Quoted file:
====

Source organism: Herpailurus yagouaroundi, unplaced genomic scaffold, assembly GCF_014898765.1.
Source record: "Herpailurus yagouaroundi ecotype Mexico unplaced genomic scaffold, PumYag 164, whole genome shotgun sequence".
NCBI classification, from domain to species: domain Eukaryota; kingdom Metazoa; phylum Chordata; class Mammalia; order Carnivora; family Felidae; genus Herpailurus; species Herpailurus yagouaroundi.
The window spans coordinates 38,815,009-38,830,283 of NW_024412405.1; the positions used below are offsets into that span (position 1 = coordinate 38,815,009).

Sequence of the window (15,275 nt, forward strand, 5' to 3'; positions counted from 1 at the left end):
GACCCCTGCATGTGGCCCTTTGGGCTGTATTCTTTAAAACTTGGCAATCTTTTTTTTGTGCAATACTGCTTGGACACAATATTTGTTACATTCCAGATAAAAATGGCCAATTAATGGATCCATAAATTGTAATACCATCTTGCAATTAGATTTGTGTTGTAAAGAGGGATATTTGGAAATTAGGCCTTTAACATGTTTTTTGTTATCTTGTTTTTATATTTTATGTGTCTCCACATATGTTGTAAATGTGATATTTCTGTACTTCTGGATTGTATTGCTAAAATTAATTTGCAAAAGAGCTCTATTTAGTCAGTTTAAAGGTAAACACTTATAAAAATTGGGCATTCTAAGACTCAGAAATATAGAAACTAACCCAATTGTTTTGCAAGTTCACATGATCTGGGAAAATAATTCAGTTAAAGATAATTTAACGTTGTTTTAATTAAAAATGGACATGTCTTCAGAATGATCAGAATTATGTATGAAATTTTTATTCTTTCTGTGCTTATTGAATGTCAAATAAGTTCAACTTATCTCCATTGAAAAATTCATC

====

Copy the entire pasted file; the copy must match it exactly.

Source organism: Herpailurus yagouaroundi, unplaced genomic scaffold, assembly GCF_014898765.1.
Source record: "Herpailurus yagouaroundi ecotype Mexico unplaced genomic scaffold, PumYag 164, whole genome shotgun sequence".
NCBI classification, from domain to species: domain Eukaryota; kingdom Metazoa; phylum Chordata; class Mammalia; order Carnivora; family Felidae; genus Herpailurus; species Herpailurus yagouaroundi.
The window spans coordinates 38,815,009-38,830,283 of NW_024412405.1; the positions used below are offsets into that span (position 1 = coordinate 38,815,009).

Sequence of the window (15,275 nt, forward strand, 5' to 3'; positions counted from 1 at the left end):
GACCCCTGCATGTGGCCCTTTGGGCTGTATTCTTTAAAACTTGGCAATCTTTTTTTTGTGCAATACTGCTTGGACACAATATTTGTTACATTCCAGATAAAAATGGCCAATTAATGGATCCATAAATTGTAATACCATCTTGCAATTAGATTTGTGTTGTAAAGAGGGATATTTGGAAATTAGGCCTTTAACATGTTTTTTGTTATCTTGTTTTTATATTTTATGTGTCTCCACATATGTTGTAAATGTGATATTTCTGTACTTCTGGATTGTATTGCTAAAATTAATTTGCAAAAGAGCTCTATTTAGTCAGTTTAAAGGTAAACACTTATAAAAATTGGGCATTCTAAGACTCAGAAATATAGAAACTAACCCAATTGTTTTGCAAGTTCACATGATCTGGGAAAATAATTCAGTTAAAGATAATTTAACGTTGTTTTAATTAAAAATGGACATGTCTTCAGAATGATCAGAATTATGTATGAAATTTTTATTCTTTCTGTGCTTATTGAATGTCAAATAAGTTCAACTTATCTCCATTGAAAAATTCATC